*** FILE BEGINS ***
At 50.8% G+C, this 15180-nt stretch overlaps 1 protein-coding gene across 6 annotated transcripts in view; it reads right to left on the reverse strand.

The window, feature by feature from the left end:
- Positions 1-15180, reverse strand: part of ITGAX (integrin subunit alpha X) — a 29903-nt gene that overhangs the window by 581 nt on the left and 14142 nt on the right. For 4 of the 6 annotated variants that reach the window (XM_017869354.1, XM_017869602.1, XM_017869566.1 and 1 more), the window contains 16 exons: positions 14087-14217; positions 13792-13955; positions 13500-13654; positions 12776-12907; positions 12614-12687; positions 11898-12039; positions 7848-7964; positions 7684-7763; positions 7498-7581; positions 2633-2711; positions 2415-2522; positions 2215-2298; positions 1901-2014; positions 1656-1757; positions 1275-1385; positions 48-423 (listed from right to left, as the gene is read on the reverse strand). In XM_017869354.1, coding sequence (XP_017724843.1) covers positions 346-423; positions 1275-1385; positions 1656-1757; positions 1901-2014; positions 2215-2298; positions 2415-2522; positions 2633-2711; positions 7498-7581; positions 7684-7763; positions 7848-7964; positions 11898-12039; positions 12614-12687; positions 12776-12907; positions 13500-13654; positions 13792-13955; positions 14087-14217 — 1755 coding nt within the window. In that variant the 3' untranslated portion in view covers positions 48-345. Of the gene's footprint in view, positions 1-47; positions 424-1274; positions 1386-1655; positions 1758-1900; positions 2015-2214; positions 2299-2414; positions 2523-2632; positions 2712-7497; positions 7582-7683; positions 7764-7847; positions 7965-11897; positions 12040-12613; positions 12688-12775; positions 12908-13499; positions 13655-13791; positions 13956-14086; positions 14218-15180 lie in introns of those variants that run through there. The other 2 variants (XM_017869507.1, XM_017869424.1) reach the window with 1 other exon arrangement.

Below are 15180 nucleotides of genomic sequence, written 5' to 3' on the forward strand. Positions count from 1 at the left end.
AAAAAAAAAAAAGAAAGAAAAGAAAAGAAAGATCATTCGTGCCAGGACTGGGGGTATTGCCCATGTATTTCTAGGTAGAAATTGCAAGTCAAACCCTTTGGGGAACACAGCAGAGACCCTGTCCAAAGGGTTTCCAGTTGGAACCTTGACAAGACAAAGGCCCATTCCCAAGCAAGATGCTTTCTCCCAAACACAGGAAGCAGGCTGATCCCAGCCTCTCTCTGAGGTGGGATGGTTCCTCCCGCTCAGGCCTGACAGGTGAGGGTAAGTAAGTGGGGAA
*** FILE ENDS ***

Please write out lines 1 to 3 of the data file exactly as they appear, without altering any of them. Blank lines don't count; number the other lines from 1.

At 50.8% G+C, this 15180-nt stretch overlaps 1 protein-coding gene across 6 annotated transcripts in view; it reads right to left on the reverse strand.

The window, feature by feature from the left end:
- Positions 1-15180, reverse strand: part of ITGAX (integrin subunit alpha X) — a 29903-nt gene that overhangs the window by 581 nt on the left and 14142 nt on the right. For 4 of the 6 annotated variants that reach the window (XM_017869354.1, XM_017869602.1, XM_017869566.1 and 1 more), the window contains 16 exons: positions 14087-14217; positions 13792-13955; positions 13500-13654; positions 12776-12907; positions 12614-12687; positions 11898-12039; positions 7848-7964; positions 7684-7763; positions 7498-7581; positions 2633-2711; positions 2415-2522; positions 2215-2298; positions 1901-2014; positions 1656-1757; positions 1275-1385; positions 48-423 (listed from right to left, as the gene is read on the reverse strand). In XM_017869354.1, coding sequence (XP_017724843.1) covers positions 346-423; positions 1275-1385; positions 1656-1757; positions 1901-2014; positions 2215-2298; positions 2415-2522; positions 2633-2711; positions 7498-7581; positions 7684-7763; positions 7848-7964; positions 11898-12039; positions 12614-12687; positions 12776-12907; positions 13500-13654; positions 13792-13955; positions 14087-14217 — 1755 coding nt within the window. In that variant the 3' untranslated portion in view covers positions 48-345. Of the gene's footprint in view, positions 1-47; positions 424-1274; positions 1386-1655; positions 1758-1900; positions 2015-2214; positions 2299-2414; positions 2523-2632; positions 2712-7497; positions 7582-7683; positions 7764-7847; positions 7965-11897; positions 12040-12613; positions 12688-12775; positions 12908-13499; positions 13655-13791; positions 13956-14086; positions 14218-15180 lie in introns of those variants that run through there. The other 2 variants (XM_017869507.1, XM_017869424.1) reach the window with 1 other exon arrangement.